Today is ANZAC Day. For those outside of Australia and New Zealand ANZAC Day is the commemoration of the landing by Allied troops at Gallipoli, Turkey in 1915. In straight military terms the day (which lasted for about eight months) was an unmitigated disaster. Yet the ordeal faced by the troops at Gallipoli, and the bravery and tenacity displayed by the soldiers in the face of extreme hardship is one of the important founding myths of our nations. Indeed, ANZAC Day is probably the most sacred day on the Australian calendar, with the possible exceptions of Christmas and Easter.
Most towns in Australia celebrate ANZAC Day one way or another. Like many other places, Colac has a pre-dawn memorial service and a march and memorial service later in the morning. I had the privilege of playing the ‘Last Post’ at both ceremonies today.
I’ve always been of two minds about how I should celebrate ANZAC Day. At the heart of it all I’m a pacifist. I can’t think of too many situations where I think the use of military force is really justified. Loving your neighbour and shooting him don’t seem to be easily reconciled. Yet I would say that my understanding of war is informed as much by the veterans I have met as my reading of the gospel.
When I was at primary school in New Zealand we would have an ANZAC Day celebration at school every year. A member of the RSA (New Zealand’s veteran association) would come and speak to us about his experiences. I remember one gentleman getting up and telling us that war was nothing like the movies—it was terrible and nobody should ever want to go there. I don’t know why I remember that. But it stuck with me.
The other influence was my grandfather, David Mangelsdorf. I never really knew much about Grandpa’s involvement in the war. I knew he got injured fairly badly—he had toes missing and he carried shrapnel in his body until the day he died. He’d also tell us some of the funny stories—like the time he gave a beggar outside his tent a handul of laxatives to eat, or the time he went missing from a military hospital so he could go to the pub.
He never talked about the nasty stuff (although the beggar outside his tent might disagree!) Many of his wounds were psychological, and I suspect Grandma wouldn’t let him talk about it. Yet whenever war was mentioned on TV, a shadow would come over his face, and he’d say, ‘Why are they sending all those young blokes overseas? They should give old buggers like me a tin hat and a gun and send us away instead. Get rid of us first. No sense in wasting young lives.’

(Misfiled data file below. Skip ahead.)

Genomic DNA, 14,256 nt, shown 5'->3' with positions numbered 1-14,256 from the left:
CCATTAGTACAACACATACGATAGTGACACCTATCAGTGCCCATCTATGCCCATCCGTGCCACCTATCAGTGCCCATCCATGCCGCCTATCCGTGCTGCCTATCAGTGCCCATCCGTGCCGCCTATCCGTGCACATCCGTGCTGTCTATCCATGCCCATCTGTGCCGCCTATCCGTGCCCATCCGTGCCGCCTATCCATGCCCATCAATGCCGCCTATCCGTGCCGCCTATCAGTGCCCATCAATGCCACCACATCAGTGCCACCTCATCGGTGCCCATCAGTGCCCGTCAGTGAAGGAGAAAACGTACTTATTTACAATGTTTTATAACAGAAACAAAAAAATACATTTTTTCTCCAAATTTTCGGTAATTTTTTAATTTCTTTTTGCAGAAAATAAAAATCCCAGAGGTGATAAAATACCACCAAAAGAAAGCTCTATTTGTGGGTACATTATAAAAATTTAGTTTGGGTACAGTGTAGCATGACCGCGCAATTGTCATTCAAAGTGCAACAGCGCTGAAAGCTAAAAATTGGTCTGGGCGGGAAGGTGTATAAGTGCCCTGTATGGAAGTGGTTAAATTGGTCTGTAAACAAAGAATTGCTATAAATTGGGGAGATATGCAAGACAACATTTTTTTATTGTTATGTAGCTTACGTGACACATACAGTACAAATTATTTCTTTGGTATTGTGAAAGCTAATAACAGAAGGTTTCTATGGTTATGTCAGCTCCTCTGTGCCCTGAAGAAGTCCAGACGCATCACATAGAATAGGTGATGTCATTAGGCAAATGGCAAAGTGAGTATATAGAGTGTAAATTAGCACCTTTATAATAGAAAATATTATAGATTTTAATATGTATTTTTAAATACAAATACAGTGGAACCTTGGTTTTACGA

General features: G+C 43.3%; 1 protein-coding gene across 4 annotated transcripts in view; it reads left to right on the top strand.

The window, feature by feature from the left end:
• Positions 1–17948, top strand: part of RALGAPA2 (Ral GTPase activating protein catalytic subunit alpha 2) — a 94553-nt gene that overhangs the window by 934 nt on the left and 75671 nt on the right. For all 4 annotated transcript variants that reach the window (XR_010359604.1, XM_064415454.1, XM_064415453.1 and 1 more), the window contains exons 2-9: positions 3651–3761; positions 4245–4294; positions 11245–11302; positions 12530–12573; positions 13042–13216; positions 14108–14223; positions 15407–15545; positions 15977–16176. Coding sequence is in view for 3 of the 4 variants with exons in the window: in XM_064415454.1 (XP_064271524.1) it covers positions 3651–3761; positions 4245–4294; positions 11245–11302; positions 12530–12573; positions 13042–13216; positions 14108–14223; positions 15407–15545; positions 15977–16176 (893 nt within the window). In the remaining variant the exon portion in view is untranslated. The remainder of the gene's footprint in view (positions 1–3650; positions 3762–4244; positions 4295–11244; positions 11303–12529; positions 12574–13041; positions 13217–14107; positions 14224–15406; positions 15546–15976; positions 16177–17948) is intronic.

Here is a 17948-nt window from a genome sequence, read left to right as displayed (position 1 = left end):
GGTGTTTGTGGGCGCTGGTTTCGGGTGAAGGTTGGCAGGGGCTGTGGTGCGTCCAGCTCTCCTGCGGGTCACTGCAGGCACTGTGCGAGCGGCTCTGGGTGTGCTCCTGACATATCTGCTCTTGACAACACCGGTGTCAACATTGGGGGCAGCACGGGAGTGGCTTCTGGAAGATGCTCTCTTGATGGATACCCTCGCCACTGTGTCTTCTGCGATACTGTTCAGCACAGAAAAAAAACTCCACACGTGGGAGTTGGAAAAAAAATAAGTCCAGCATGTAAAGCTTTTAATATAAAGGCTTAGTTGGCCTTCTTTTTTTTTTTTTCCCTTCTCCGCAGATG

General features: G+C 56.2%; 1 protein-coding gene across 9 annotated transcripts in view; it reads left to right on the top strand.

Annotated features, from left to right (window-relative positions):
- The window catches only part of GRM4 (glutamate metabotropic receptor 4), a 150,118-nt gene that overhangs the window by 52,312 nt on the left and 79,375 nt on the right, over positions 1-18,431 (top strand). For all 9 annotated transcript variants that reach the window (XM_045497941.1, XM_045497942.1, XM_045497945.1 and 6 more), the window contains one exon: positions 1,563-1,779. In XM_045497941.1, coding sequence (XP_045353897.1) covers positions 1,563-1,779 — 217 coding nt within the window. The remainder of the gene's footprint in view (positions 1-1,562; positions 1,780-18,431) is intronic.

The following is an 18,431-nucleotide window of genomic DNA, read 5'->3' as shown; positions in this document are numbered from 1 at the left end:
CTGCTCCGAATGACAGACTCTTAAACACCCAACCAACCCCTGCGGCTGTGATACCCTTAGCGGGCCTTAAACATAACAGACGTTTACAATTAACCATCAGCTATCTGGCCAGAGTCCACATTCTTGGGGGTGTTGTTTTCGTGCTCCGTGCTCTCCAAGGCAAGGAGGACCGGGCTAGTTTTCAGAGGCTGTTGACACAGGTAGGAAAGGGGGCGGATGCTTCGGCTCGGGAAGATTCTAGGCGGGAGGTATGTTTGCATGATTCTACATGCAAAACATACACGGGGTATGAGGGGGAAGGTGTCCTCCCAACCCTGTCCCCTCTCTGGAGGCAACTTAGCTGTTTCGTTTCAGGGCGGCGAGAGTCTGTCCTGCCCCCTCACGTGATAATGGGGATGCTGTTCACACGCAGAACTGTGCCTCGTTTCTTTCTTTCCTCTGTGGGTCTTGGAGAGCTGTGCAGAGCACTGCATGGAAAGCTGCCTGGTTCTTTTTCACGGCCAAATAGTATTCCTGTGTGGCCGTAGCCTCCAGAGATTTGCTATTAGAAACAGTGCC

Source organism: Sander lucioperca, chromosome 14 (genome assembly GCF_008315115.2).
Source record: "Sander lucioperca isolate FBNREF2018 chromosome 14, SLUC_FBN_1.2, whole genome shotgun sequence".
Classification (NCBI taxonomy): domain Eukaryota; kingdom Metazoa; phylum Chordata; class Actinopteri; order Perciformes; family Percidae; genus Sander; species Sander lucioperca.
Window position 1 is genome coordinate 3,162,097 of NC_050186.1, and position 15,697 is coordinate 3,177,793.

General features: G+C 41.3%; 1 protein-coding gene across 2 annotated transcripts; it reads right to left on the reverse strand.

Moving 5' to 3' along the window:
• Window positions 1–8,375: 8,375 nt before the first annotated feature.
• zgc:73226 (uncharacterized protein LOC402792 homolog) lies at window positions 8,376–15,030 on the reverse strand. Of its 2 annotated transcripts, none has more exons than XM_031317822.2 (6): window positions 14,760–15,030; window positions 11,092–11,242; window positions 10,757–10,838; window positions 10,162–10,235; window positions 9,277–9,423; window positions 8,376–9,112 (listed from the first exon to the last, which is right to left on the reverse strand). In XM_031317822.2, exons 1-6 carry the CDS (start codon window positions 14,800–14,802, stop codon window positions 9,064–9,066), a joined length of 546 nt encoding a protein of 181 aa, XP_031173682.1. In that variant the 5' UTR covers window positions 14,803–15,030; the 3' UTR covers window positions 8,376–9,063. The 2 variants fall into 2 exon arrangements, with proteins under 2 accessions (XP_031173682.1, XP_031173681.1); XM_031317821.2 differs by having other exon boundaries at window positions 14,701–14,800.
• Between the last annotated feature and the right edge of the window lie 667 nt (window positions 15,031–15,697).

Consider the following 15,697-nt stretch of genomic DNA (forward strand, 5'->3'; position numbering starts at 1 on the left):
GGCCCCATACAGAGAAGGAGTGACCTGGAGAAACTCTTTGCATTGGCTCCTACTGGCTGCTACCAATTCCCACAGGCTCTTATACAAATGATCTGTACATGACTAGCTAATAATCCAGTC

When Grandma died the stories became much darker and more graphic than I was used to. Finally, after Grandpa died, I learned about the event that took him out of the war and left him emotionally scarred for the next sixty years. It turned out his platoon found itself in the middle of a minefield. His best mate, who was just in front of Grandpa, stood on a mine and was blown to bits. Grandpa sustained permanent physical injuries in the blast, but it was the memory of his friend being killed that pained him till the day he died.
The thing I have seen written in the eyes of just about every veteran I’ve ever spoken to about war are the words ‘Never Again.’ I know many who wish they’d never returned. They were prepared to die for their country. They didn’t count on coming home scarred.
By and large, that seems to be a recurring theme of every ANZAC Day service I’ve been to. The Diggers march for the memory of their friends, hoping like crazy their children will never have to endure the horror they endured. There is no glorification of war or victorious chest thumping. In fact, our former enemy is often eulogised as much as our own.
So I will continue to observe ANZAC Day. Although I don’t agree with war I can respect those who have fought. ANZAC Day is about remembering the legacy they have left to my generation. The Diggers took arms and headed overseas, and I will honour their memory by doing everything in my power to make sure we don’t have to.
(Thanks to Kat Featherstone for the photos!)